At a meeting of park board candidates in 1965, Rutherford said, “There is a crisis in this country whereby construction and misuse of land will lead to a situation where kids will not have woods to walk in and older persons will not have anything green and pleasant to look at.”

In 1966 at a Peoria Riverfront Development Committee meeting, Rutherford called the riverfront a disgrace. “Try to dream a little bit as to what the riverfront improvement will mean to the future,” he said.

The Foundation then saved the former Rock Island Railroad Depot on the riverfront from being demolished for a Sears parking lot, purchasing the depot and the land down to the river’s edge for $115,000. From 1981 to 2000, the old depot housed The River Station restaurant and is now home to Martini’s and the Blue Duck BBQ Tavern.

Sometimes the Foundation was a conduit, whereby landowners donated land, willed their property or estate, traded acreage or sold their land to serve future generations. The Foundation sometimes purchased the option on land that might be useful later. In turn, FPF would donate the land to the State of Illinois or area park districts, with the Peoria Park District receiving the lion’s share.

When land was available, Rutherford could be impatient about moving on it. In 1966, he urged the Peoria Park Board to speed up its acquisition process. The board president told Rutherford the staff workload prevented a quicker response. Rutherford responded two weeks later with a $25,000 donation expressly for hiring personnel to speed things up.

Among the Foundation’s donations of land over the years:

  • 1,000 acres adjacent to Jubilee State Park, to the state;
  • Robinson Park, between Peoria and Chillicothe, to the Peoria Park District;
  • Land to establish parks in the names of all three Foundation founders;
  • Safety Town, to the Peoria Park District; 
  • The 28-mile Rock Island Railroad right-of-way, from Alta to Toulon, which would become the landmark Rock Island Trail after FPF “wrangled for 20 years before the trail was accepted as a state park, with 100 acres of adjoining farmland from the foundation for rest areas and camping,” Rutherford wrote;
  • $150,000 for renovations in Peoria Heights including creation of Tower Park, the construction of its water tank and observation deck, and a new Village Hall;
  • The Forest Park Nature Center, a nature preserve of more than 500 acres that will remain open to the public in perpetuity, preserving the land in its natural state under the auspices of the Peoria Park District.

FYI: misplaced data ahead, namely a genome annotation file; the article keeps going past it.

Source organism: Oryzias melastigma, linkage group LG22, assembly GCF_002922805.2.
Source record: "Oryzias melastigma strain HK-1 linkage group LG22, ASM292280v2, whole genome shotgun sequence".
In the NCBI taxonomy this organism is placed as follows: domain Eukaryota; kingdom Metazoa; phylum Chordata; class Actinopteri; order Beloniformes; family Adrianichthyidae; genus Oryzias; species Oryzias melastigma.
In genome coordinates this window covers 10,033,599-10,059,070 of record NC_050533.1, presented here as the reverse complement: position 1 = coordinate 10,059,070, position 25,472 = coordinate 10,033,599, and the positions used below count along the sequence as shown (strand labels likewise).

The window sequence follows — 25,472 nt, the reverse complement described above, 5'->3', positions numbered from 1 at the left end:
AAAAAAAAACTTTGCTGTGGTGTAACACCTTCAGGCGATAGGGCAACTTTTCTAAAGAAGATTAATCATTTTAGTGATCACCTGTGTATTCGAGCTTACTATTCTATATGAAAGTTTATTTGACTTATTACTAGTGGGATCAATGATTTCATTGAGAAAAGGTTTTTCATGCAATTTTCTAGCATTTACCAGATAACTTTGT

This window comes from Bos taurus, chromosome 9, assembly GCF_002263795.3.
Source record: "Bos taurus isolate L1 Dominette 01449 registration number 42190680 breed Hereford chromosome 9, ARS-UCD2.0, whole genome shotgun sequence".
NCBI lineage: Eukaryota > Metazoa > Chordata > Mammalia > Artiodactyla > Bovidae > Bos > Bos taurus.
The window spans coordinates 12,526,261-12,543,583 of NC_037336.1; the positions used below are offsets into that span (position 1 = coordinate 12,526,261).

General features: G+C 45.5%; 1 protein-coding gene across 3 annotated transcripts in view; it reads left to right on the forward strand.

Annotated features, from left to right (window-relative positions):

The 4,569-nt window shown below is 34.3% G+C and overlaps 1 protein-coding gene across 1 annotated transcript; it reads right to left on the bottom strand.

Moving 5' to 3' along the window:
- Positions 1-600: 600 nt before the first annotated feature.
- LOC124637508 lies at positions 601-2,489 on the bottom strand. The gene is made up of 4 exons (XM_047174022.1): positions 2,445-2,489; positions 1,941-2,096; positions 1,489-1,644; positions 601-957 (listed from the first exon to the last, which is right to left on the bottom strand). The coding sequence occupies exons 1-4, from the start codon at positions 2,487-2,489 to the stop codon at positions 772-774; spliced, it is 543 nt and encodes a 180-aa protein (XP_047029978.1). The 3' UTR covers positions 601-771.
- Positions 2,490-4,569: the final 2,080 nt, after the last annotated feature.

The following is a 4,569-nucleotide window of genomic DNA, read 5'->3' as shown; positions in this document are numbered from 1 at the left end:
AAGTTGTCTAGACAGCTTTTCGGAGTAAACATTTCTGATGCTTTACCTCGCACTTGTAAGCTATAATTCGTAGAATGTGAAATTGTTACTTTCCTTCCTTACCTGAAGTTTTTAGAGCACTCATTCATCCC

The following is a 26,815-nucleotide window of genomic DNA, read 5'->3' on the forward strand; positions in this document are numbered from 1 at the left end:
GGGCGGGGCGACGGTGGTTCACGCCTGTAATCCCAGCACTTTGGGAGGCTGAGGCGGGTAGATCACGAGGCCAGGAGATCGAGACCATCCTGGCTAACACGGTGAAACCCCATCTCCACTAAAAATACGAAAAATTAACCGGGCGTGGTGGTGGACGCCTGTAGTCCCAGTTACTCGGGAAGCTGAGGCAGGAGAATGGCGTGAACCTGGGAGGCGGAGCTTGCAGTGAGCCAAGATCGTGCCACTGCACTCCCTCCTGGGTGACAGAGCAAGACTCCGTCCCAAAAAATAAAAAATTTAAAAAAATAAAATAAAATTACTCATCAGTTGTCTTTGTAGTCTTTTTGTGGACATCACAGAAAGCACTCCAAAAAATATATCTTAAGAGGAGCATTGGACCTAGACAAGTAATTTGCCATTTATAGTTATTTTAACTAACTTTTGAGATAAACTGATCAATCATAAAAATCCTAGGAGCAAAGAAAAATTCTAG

Meanwhile, the Foundation helped save Peoria City Hall from demolition after paying for architectural and engineering studies to convince the City Council to keep it.

The crown jewel

As the Foundation is dissolved, Wildlife Prairie Park will be the recipient of its final largess. 

Opened in 1978, Wildlife Prairie Park was started by Bill and Hazel Rutherford, not the Forest Park Foundation, said Roberta English, the park’s CEO. 

Roberta English is the chief executive officer at Wildlife Prairie Park
Roberta English is the chief executive officer at Wildlife Prairie Park

“Bill Rutherford traveled all over the world, bringing back ideas to make Wildlife Prairie Park,” said English. “He wanted a place that featured a lot of the native animals to this area. We do that, by and large.”

Rutherford wanted a place where children could learn about their natural surroundings, said English.

“He really believed that getting children here was the key and getting them to experience something they never got to experience before would create the indelible memories that would make them care about conservation … the animals … the environment,” she said. “He believed that would make them better people.”

The 1,800-acre park sits on formerly strip-mined land. Since 2013, Wildlife has been owned and operated by the Friends of Wildlife Prairie Park.

The Friends of Wildlife Prairie Park has become the owner of a small office building and adjacent land formerly owned by FPF in Peoria Heights. The park also will receive the Foundation’s last dollars, expected to be about $2 million, as an endowment, said Tomlin.

All in all, “Forest Park Foundation changed the landscape of our community. Their commitment to fostering access to open space defines who we are today,” said Emily Cahill, executive director of the Peoria Park District. “The legacy the Foundation leaves will be felt by generations to come. We are truly grateful for their stewardship and generosity.”

Linda Smith Brown

Linda Smith Brown

is a 37-year veteran of the newspaper industry, retiring as publisher of Times Newspapers in the Peoria area